Hazardous Waste Disposal - University of the Sunshine Coast, Queensland, Australia

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Hazardous Waste Disposal

Hazardous Waste Disposal Process

(Chemical, Clinical or Biological)

Definitions

Hazardous waste Any material that cannot be used further or is unwanted and poses a threat or risk to public health, safety, or the environment
Pharmaceutical waste Material/s listed on the latest Standard for the Uniform Scheduling of Medicines and Poisons
Chemical waste Materials that include solvents, acids, alkalis toxic materials, photographic chemicals, paints, contaminated consumables and laboratory chemical that are no longer required or have deteriorated with age
Clinical and Biological waste Material that has the potential to cause sharps injury, infection or public offence and is resulting from biological, medical, dental or veterinary research or treatment

As a leading academic and teaching institution we practice sustainable hazardous waste using a multi-disciplinary approach in partnership with business, government and that align with community expectations. At USC we respect the environment and work to protect it and communities where we work.


The handling, treatment and disposal of waste can have an impact on the environment. All staff and students are required to minimise the generation of hazardous waste. Consideration should be given to whether the waste material can be used in another process or treated for re-use.

Standards of Control

Minimum standards for the control of hazardous waste include, but are not limited to:

  • Legislative compliance
  • Limiting access
  • Controlling distribution
  • Appropriate labelling
  • Secure storage
  • Procedures for spills incidents
  • Prescribe waste treatments
  • Controlled disposal
  • Records management
  • Physical containment in appropriate containers and facilities

Responsibility

All chemical and clinical waste must be disposed of in accordance with the government regulations, USC Operational Waste Management Plan and local organisational unit plans or work instructions. In all cases, academic and service units are responsible for the safety of the waste they generate.


Operational plans must comply with the relevant Australian Standards such as:

  • Safety in Laboratories: Planning & Operational Aspects AS/NZ 2243.1 2005.
  • Safety in Laboratories: Microbiological Safety & Containment, AS/NZ 2243.3:2010.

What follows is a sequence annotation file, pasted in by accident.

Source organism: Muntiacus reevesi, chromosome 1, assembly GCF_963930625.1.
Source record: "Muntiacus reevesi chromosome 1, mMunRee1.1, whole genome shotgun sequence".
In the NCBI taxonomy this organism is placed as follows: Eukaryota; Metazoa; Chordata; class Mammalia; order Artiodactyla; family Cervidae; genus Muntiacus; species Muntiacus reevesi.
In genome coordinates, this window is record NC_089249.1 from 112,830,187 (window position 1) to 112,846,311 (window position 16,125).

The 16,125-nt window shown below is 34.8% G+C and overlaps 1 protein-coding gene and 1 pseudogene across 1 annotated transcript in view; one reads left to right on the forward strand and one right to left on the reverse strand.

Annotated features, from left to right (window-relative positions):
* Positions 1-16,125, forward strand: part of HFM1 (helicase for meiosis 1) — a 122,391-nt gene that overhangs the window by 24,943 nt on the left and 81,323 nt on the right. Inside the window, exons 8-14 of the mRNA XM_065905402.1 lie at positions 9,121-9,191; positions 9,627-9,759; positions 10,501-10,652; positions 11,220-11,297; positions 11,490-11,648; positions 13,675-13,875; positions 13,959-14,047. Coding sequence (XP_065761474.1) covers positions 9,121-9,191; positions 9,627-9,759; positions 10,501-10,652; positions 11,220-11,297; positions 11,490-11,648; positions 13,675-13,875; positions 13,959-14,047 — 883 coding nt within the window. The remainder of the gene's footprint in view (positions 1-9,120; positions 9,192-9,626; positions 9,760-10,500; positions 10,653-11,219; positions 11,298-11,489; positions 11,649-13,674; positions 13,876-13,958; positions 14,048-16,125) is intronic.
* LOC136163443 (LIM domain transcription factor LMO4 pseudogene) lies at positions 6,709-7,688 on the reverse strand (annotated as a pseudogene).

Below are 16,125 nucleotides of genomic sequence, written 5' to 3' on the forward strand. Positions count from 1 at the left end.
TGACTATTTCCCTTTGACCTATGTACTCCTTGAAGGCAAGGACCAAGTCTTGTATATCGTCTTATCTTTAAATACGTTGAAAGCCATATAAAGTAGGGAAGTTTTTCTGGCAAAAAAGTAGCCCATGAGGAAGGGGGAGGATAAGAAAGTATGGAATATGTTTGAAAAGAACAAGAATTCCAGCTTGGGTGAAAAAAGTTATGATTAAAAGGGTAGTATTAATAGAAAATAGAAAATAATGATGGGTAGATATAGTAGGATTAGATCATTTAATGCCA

• Safety in Laboratories: Chemical aspects AS/NZ 2243.2:2006.
  • Safety in laboratories: Storage of Chemicals AS/NZ 2243.10:2004.
  • Medicines and Poisons Act 2019.
  • Gene Technology Act 2001.
  • Biosecurity Act 2014.
  • Radiation Safety Act 1999.

Waste disposal

Pharmaceutical Waste

• If Schedule 2-6 pharmaceutical waste is single bagged

• Bags are placed into clinical waste bins

• Bins are collected by an external Waste Contractor

• If Schedule 7-10 are managed as regulated pharmaceutical waste.

• Queensland Health is advised of the waste and it is returned to them for disposal

Non-Hazardous Waste

Non-hazardous chemicals and materials:

• Waste is placed into single bags

• Bags are either; placed into clinical waste bins or diluted to approved sewer limits

• Bins are collected by an external Waste Contractor

Regulated Waste

The only regulated waste produced at USC is pharmaceutical and is treated has per standard pharmaceutical procedures

Non-hazardous anatomical waste

• Containment in double bags

• Collection by external contractor for incineration

Clinical and Biological Waste

Most clinical and biological waste is:

• Containment in singled lined waste bags

• Higher risk material is contained in double lined waste bags

• Records are to be maintained for disposal

• If appropriate material undergoes heat sterilisation

• Secure closure techniques are employed

• Sharps – are disposed of in specific sharp containers which are then collected in the chemical waste bins by authorised staff members

• Clean glass, either intact or broken, is to be collected for recycling

• Contaminated glass requires decontamination prior to disposal. Small items of broken glass should be treated as sharps and disposed of in the sharps container, larger items can be disposed of in the same way as clean glass after decontamination has occurred

• Material that poses a biological hazard (contaminated with quarantine material, genetically modified organisms or pathogenic microorganisms) required decontamination prior to disposal

• Specialist clinical waste contractors are employed for collection, transportation, and incineration of waste in accordance with legislative requirements

Hazardous Waste

Hazardous chemicals and materials undergo regular monitoring for decomposition, expired and condition. Anything identified as unstable must be immediately disposed of:

• Contained in double lined clinical waste bags

• Collected and disposed by an external waste contractor

Hazardous anatomical waste

• Containment in double bags

• Sterilisation occurs on site

• Collection by external contractor for incineration

Spills

Low risk spills are small volume and non-hazardous in nature. Therefore, these are treated onsite by the appropriate trained personnel.


Medium to high-risk spills, USC notifies the Queensland Fire and Rescue Service, Hazmat team.

Records

As a hazardous waste producer, records are kept and maintained in accordance with legislation and with USC policy, guidelines and standard workplace procedures.